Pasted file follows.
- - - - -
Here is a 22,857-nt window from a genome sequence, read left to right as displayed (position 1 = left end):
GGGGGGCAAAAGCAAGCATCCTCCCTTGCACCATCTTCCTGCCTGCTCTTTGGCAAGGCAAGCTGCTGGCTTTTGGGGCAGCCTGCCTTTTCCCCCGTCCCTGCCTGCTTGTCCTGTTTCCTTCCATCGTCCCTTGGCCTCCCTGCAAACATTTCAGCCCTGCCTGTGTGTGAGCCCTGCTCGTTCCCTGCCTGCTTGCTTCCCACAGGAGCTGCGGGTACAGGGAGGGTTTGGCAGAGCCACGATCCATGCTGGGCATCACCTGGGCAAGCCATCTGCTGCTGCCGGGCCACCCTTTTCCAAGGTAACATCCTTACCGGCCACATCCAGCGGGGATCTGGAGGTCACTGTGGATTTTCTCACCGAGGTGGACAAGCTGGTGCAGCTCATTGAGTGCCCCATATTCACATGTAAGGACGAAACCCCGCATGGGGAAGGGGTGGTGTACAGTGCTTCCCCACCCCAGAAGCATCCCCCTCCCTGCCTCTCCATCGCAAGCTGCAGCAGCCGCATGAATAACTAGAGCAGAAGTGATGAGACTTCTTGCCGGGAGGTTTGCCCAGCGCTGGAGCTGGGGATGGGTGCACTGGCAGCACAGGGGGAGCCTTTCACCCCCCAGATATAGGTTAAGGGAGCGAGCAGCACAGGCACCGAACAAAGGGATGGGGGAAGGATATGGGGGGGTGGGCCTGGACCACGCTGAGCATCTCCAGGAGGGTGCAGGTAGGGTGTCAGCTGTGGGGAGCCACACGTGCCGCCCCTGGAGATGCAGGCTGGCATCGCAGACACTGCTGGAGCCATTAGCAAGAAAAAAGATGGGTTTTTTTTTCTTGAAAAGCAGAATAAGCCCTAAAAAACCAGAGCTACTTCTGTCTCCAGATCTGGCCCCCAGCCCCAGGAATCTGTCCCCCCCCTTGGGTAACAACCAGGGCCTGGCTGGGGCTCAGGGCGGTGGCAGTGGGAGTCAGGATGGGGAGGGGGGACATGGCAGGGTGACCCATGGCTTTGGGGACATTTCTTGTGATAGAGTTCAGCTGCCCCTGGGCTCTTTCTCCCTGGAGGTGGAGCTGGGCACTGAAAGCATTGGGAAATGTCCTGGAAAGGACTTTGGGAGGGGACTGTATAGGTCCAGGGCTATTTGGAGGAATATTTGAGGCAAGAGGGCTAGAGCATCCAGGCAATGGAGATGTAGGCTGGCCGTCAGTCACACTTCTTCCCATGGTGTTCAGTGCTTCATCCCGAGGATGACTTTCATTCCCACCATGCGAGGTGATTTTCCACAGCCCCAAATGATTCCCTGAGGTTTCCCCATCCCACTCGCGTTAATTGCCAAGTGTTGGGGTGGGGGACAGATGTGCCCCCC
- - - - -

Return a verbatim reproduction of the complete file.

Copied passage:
Here is a 22,857-nt window from a genome sequence, read left to right as displayed (position 1 = left end):
GGGGGGCAAAAGCAAGCATCCTCCCTTGCACCATCTTCCTGCCTGCTCTTTGGCAAGGCAAGCTGCTGGCTTTTGGGGCAGCCTGCCTTTTCCCCCGTCCCTGCCTGCTTGTCCTGTTTCCTTCCATCGTCCCTTGGCCTCCCTGCAAACATTTCAGCCCTGCCTGTGTGTGAGCCCTGCTCGTTCCCTGCCTGCTTGCTTCCCACAGGAGCTGCGGGTACAGGGAGGGTTTGGCAGAGCCACGATCCATGCTGGGCATCACCTGGGCAAGCCATCTGCTGCTGCCGGGCCACCCTTTTCCAAGGTAACATCCTTACCGGCCACATCCAGCGGGGATCTGGAGGTCACTGTGGATTTTCTCACCGAGGTGGACAAGCTGGTGCAGCTCATTGAGTGCCCCATATTCACATGTAAGGACGAAACCCCGCATGGGGAAGGGGTGGTGTACAGTGCTTCCCCACCCCAGAAGCATCCCCCTCCCTGCCTCTCCATCGCAAGCTGCAGCAGCCGCATGAATAACTAGAGCAGAAGTGATGAGACTTCTTGCCGGGAGGTTTGCCCAGCGCTGGAGCTGGGGATGGGTGCACTGGCAGCACAGGGGGAGCCTTTCACCCCCCAGATATAGGTTAAGGGAGCGAGCAGCACAGGCACCGAACAAAGGGATGGGGGAAGGATATGGGGGGGTGGGCCTGGACCACGCTGAGCATCTCCAGGAGGGTGCAGGTAGGGTGTCAGCTGTGGGGAGCCACACGTGCCGCCCCTGGAGATGCAGGCTGGCATCGCAGACACTGCTGGAGCCATTAGCAAGAAAAAAGATGGGTTTTTTTTTCTTGAAAAGCAGAATAAGCCCTAAAAAACCAGAGCTACTTCTGTCTCCAGATCTGGCCCCCAGCCCCAGGAATCTGTCCCCCCCCTTGGGTAACAACCAGGGCCTGGCTGGGGCTCAGGGCGGTGGCAGTGGGAGTCAGGATGGGGAGGGGGGACATGGCAGGGTGACCCATGGCTTTGGGGACATTTCTTGTGATAGAGTTCAGCTGCCCCTGGGCTCTTTCTCCCTGGAGGTGGAGCTGGGCACTGAAAGCATTGGGAAATGTCCTGGAAAGGACTTTGGGAGGGGACTGTATAGGTCCAGGGCTATTTGGAGGAATATTTGAGGCAAGAGGGCTAGAGCATCCAGGCAATGGAGATGTAGGCTGGCCGTCAGTCACACTTCTTCCCATGGTGTTCAGTGCTTCATCCCGAGGATGACTTTCATTCCCACCATGCGAGGTGATTTTCCACAGCCCCAAATGATTCCCTGAGGTTTCCCCATCCCACTCGCGTTAATTGCCAAGTGTTGGGGTGGGGGACAGATGTGCCCCCC